If I had it to do again, I would spend even less time in the early years on formal academics, and more time building, creating, listening to stories, acting, baking. That’s what builds intelligence and creativity. Books are wonderful, but they aren’t the best place to learn about nature or problem solving. We kept goats and chickens and had a garden, and I would start that all sooner. We’d travel more. The future is uncertain. The best tools we can give our kids are the ability to think outside the box, to diversify, to communicate. A homeschool mom whose kids are grown said to me recently, homeschoolers know how to cook and build things, and how to make a funnel out of a piece of paper. They know how to learn, and that’s the most important skill of all.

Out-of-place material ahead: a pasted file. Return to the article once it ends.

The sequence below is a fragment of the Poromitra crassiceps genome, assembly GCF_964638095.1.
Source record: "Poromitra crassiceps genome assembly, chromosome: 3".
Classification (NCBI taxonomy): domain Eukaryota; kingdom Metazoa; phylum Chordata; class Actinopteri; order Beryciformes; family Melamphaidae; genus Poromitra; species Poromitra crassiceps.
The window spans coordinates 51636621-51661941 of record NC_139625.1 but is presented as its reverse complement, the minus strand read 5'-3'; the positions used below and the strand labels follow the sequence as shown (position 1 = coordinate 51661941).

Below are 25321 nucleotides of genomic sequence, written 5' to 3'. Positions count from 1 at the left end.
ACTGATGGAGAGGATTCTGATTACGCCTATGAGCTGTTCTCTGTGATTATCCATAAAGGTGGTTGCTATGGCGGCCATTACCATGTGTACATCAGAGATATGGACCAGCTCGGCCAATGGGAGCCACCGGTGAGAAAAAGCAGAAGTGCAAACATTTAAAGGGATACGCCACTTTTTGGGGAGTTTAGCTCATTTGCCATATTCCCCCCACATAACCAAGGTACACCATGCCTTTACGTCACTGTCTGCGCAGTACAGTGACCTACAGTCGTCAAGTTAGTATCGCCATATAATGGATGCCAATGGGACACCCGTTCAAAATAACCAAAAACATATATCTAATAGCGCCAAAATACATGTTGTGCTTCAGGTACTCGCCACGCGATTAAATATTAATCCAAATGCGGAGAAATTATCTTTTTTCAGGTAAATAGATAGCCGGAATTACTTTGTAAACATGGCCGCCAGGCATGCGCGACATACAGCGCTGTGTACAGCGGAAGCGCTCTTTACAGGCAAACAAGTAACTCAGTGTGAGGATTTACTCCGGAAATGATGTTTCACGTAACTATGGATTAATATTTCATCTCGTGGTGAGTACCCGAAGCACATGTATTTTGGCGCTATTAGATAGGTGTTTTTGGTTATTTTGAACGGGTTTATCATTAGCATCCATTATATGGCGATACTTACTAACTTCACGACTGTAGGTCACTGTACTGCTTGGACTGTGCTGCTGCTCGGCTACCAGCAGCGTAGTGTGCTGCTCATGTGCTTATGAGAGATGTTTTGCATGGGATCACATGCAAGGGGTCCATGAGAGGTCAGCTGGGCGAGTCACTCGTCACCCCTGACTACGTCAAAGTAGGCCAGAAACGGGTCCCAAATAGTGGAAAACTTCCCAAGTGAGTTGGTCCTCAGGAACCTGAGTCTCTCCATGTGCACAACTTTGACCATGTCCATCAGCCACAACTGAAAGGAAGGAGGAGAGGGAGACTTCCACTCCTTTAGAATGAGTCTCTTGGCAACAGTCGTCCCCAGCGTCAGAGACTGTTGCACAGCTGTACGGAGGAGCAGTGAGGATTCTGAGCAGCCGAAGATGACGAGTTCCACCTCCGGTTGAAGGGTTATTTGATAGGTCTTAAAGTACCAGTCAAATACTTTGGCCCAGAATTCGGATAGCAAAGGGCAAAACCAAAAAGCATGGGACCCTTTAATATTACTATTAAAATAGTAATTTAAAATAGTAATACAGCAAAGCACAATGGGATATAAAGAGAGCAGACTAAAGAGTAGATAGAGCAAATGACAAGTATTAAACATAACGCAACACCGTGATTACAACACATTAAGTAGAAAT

Bio: Julie Brill sees education along a continuum and feels that she’s been homeschooling her daughters, who are now teens, since birth. Along the way her views of what children are capable of have expanded, and her own love of learning has deepened. She’s fascinated by different learning styles and how learning occurs.
Julie teaches childbirth education, newborn care, and breastfeeding, and trains childbirth educators and doulas at www.WellPregnancy.com. Her first book, Round the Circle: Experienced Doulas Share What They’ve Learned will be available this spring at www.RoundtheCircle.com.